Cite this page 35, MLW 1319, February 5, 2007

Have the Courts Overlooked the
Problem of the Predator Spouse?

By C. Peter R. Gossels

In preparation for a recent divorce trial, I came across Rosenblatt v. Kaslow-Rosenblatt, 39 Mass. App. Ct. 297 (1995), which held that the dependent spouse's standard of need after a short-term, childless marriage is to be measured, for alimony purposes, by the standard of living she had enjoyed during the marriage, not by her financial status prior to marriage. Grubert v. Grubert, 20 Mass. App. Ct. 811, 819 (1985).

Rosenblatt proved to be a major obstacle to achieving what we considered to be a just result in our case.

My client, whom we shall call "John," is a retired physician residing in one of Boston's most desirable suburbs. He supports himself on his Social Security checks, his pension and the income from savings accumulated over the course of a lifetime of frugal living.

After 50 years of marriage, John's wife died and he found himself living alone in a large house. Still vigorous for a man of 80, John turned to a match-making agency hoping to meet a woman who would come to love him.

John was soon introduced to "Phyllis" (not her real name), an attractive 50-year-old who lived in a homeless shelter in Boston.

When she met John, Phyllis was earning about $275 per week, including income from Social Security based on her alleged attention deficit disorder. She was $25,000 in debt. Phyllis had three adult children from three prior marriages, which all had ended in divorce.

As soon as they were married, Phyllis quit her job, moved into John's home and persuaded him to pay her debts.

She also began to have episodes of unprovoked violent behavior toward John followed by affectionate intervals that he hoped would continue. It was during those intervals that Phyllis seduced John into conveying virtually all of his real and personal estate into their joint names, even though she had contributed nothing to John's property.

Having obtained access to John's accounts and credit cards, Phyllis began to spend his money. During the first year of their marriage, Phyllis had drawn checks totaling $50,000 and charged more than $40,000 on their credit cards.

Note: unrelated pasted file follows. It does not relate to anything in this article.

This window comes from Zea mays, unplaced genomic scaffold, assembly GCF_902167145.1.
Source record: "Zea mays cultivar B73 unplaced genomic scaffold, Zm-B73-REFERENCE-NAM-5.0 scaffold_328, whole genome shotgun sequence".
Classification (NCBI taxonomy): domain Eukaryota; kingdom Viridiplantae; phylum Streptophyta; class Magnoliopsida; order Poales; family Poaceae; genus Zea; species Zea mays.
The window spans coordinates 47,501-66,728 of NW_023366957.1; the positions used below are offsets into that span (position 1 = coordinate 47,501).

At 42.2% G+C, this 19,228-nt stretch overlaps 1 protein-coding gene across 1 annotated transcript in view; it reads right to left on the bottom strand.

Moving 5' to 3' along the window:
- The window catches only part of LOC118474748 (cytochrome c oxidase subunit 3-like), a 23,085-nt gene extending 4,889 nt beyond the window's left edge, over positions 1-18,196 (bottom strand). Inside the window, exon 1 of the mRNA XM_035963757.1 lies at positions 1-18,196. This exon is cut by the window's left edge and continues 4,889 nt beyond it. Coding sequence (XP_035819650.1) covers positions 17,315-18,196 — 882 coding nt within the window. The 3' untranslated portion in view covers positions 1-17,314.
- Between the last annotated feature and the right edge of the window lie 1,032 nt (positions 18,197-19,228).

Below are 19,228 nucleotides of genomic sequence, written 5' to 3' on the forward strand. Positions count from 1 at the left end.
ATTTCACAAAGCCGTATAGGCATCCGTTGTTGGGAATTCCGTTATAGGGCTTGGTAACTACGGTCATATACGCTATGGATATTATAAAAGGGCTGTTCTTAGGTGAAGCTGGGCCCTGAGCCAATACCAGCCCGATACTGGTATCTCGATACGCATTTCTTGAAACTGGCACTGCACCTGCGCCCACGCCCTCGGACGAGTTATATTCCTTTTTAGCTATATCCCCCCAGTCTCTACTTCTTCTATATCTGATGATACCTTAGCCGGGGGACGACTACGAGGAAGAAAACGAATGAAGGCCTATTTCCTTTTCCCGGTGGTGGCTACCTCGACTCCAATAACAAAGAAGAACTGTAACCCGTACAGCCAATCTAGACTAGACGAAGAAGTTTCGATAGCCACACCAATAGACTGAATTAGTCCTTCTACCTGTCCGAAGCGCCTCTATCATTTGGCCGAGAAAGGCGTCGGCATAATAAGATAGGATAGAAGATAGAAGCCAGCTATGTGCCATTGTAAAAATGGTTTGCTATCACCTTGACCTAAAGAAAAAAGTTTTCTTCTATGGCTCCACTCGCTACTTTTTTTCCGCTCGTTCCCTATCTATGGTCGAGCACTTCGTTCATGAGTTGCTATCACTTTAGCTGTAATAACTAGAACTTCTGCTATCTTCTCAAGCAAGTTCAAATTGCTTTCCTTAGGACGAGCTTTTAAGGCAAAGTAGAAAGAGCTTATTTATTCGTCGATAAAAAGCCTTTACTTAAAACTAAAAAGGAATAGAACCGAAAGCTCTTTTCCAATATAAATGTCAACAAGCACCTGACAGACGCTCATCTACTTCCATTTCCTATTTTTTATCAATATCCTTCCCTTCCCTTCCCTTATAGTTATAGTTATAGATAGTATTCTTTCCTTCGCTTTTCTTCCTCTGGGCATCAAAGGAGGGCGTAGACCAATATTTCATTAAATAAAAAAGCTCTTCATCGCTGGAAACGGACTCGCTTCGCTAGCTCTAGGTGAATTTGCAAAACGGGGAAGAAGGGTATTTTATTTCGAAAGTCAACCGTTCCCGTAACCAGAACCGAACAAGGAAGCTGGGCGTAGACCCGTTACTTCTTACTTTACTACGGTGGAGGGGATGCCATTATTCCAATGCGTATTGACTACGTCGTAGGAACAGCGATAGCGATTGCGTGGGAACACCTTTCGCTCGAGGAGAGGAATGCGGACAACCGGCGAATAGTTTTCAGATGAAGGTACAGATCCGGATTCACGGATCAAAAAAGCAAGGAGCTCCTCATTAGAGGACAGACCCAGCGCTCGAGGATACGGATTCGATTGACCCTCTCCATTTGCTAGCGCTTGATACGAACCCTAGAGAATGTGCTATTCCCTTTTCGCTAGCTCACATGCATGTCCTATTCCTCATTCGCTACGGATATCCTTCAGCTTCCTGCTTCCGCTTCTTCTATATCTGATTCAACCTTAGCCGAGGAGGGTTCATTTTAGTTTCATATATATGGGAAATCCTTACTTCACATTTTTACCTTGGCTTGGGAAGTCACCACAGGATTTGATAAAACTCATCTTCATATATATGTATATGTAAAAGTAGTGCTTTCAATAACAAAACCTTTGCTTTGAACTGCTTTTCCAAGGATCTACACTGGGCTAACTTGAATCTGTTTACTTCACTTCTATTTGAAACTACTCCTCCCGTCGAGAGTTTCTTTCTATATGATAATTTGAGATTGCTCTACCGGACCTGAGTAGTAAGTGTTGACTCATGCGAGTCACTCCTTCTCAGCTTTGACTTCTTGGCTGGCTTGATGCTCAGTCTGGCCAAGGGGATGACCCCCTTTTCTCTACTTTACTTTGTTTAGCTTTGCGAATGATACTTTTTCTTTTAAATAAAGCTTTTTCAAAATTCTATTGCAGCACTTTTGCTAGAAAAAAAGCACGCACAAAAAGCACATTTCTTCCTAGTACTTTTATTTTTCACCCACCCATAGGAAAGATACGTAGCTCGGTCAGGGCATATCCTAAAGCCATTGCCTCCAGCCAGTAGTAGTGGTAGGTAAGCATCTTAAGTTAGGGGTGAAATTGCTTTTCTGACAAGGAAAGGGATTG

Among those charges were payments to a series of mental health professionals to whom she complained about stress, anxiety and depression allegedly caused by her marriage "mental disorders" that are largely subjective and easy to simulate when one goes from doctor to doctor, as she did.

After 20 months of marriage, Phyllis persuaded John to purchase a $700,000 house in Naples, Fla., where they might spend the winters together.

Hoping to save his marriage, John assumed a mortgage, paid the balance from savings and took title to the property as joint tenants with Phyllis. Two months later, Phyllis took one of John's cars and drove to Naples, never to return to the marital home.

During the pretrial conference, Phyllis demanded alimony of $15,000 per month and a life insurance policy based on the very high standard of living that she had created for herself by promising to love and care for John, as well as her claim that she was disabled from employment because of the stress she allegedly incurred during her brief, childless marriage.

The fact that Phyllis had converted $1 million of John's life savings during the three years of her marriage for her benefit and that of her children did not seem to matter when her claim was weighed on the scale of


Grubert and Rosenblatt offer poverty-stricken predator spouses a real opportunity to obtain generous awards of alimony for the rest of their lives after a short-term, childless marriage.

the Rosenblatt and Grubert standard, but a shrewd, imaginative judge helped us to settle the terms of the divorce.

Phyllis' claims teach us an important lesson, however: Grubert and Rosenblatt offer poverty-stricken predator spouses a real opportunity to obtain generous awards of

alimony for the rest of their lives after a short-term, childless marriage because the standards of "station" and "needs of the parties" set forth in G.L. c. 208, Sect. 34 , have not been sufficiently defined by law or the courts.